The rain is coming down so hard I can barely hear myself think. It comes in sheets, close together, in an unending deluge that has been lasting for over three hours. New Mexican girl that I am, I am grateful for this final evidence of the Sierra Leonean monsoon season. This morning my mother and I woke to have breakfast again and this time we were lucky enough to get passion fruit with it, my mom’s favorite. During our breakfast, the Sierra Leonean National Soccer Team was hanging out and kicking their soccer balls around for a while as they prepared to face off against South Africa later today (Oct. 10), and then packed up and waited for our friend MKK (Mohammed K. Kamara) who picked us up from the airport on Friday night (Oct. 9). Sadly, while waiting for him, I got a significant amount of my English Hamlet project done…
Once MKK arrived, we piled into a taxi alongside the Soccer Team’s bus and left the hospitality of the Hill Valley hotel. Because of the soccer game later that day, traffic in Freetown was crazy, but it gave us the opportunity to see the city, since it had been dark when we first arrived and we were too exhausted and out of it to register much anyway. I finally got the chance to takes pictures as we haltingly sped a braked through the streets. Though, sadly many times pedestrians or our car managed to get in the way of my scene shot.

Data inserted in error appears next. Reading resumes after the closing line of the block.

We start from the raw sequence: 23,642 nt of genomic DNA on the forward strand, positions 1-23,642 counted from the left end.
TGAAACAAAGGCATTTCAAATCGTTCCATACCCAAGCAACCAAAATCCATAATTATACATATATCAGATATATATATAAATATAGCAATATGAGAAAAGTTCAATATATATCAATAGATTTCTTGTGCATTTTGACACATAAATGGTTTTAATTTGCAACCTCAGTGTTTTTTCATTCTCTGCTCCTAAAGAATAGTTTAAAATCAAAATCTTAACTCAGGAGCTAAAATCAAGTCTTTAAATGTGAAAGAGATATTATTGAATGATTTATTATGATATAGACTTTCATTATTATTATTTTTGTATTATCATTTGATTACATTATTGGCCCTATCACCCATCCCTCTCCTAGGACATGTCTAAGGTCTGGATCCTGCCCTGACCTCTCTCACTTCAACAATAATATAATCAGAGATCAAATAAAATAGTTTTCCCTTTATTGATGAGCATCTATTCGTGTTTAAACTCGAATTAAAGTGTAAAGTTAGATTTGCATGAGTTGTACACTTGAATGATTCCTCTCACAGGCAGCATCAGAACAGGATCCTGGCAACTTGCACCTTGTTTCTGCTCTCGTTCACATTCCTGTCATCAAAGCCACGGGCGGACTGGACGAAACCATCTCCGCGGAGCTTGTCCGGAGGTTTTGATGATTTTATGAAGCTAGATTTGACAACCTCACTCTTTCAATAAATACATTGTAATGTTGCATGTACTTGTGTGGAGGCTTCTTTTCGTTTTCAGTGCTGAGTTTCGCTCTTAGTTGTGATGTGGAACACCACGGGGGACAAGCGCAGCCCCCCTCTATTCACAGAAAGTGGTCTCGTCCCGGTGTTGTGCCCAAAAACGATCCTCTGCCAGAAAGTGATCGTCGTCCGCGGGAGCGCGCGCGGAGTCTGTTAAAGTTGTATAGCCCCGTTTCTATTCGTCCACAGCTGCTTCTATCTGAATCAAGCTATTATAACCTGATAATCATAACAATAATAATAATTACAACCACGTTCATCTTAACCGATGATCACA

It took us about an hour and a half to reach Freetown (population: one million), but the drive was absolutely fascinating. Street lanes are somewhat of an abstract concept, as are sidewalks. Freetown roads consist of mob of cars, buses, motorcycles, and pedestrians, none going in any discernable direction; but, all persons are equally indignant and confident of their own behavior. I’m just glad that I wasn’t the one driving.
Freetown is an interesting mix of the traditional, modern, and secular. One second, you will see women walking down the street in traditional African dress; as, the next second you will see groups of boys in Western sports jerseys or polo shirts with the collars popped. There are also signs advertising cell phone companies (Africell and Zing seem to be the major players), banks; reality TV shows; and, other signs advocating for education and development, and promoting AIDS prevention and domestic violence prevention.